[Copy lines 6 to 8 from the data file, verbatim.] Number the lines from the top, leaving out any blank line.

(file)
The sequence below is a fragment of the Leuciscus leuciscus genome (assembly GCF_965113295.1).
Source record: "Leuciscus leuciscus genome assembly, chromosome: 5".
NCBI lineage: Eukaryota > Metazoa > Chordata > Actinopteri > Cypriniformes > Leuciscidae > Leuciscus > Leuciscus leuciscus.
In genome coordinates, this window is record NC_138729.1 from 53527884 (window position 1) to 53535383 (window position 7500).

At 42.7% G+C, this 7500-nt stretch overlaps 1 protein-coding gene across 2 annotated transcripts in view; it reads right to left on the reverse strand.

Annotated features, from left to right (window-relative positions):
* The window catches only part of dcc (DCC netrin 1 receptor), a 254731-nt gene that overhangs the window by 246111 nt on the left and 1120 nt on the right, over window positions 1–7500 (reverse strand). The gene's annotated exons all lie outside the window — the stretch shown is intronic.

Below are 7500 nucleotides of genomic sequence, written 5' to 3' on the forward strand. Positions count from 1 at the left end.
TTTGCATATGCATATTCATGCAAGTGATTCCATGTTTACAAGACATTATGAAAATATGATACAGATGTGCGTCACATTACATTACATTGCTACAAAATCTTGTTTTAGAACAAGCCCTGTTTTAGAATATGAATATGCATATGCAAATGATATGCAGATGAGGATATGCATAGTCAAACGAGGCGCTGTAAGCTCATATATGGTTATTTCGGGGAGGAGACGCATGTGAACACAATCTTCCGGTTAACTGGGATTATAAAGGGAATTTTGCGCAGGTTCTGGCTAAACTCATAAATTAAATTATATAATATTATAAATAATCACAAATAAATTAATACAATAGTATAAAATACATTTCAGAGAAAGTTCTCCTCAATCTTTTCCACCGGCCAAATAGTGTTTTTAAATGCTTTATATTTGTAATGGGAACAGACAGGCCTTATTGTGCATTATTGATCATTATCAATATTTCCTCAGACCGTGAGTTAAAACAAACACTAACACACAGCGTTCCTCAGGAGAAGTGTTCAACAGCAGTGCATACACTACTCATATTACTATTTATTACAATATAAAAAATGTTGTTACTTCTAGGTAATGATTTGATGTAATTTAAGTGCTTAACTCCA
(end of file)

Annotated features, from left to right (window-relative positions):
* The window catches only part of dcc (DCC netrin 1 receptor), a 254731-nt gene that overhangs the window by 246111 nt on the left and 1120 nt on the right, over window positions 1–7500 (reverse strand). The gene's annotated exons all lie outside the window — the stretch shown is intronic.

Below are 7500 nucleotides of genomic sequence, written 5' to 3' on the forward strand. Positions count from 1 at the left end.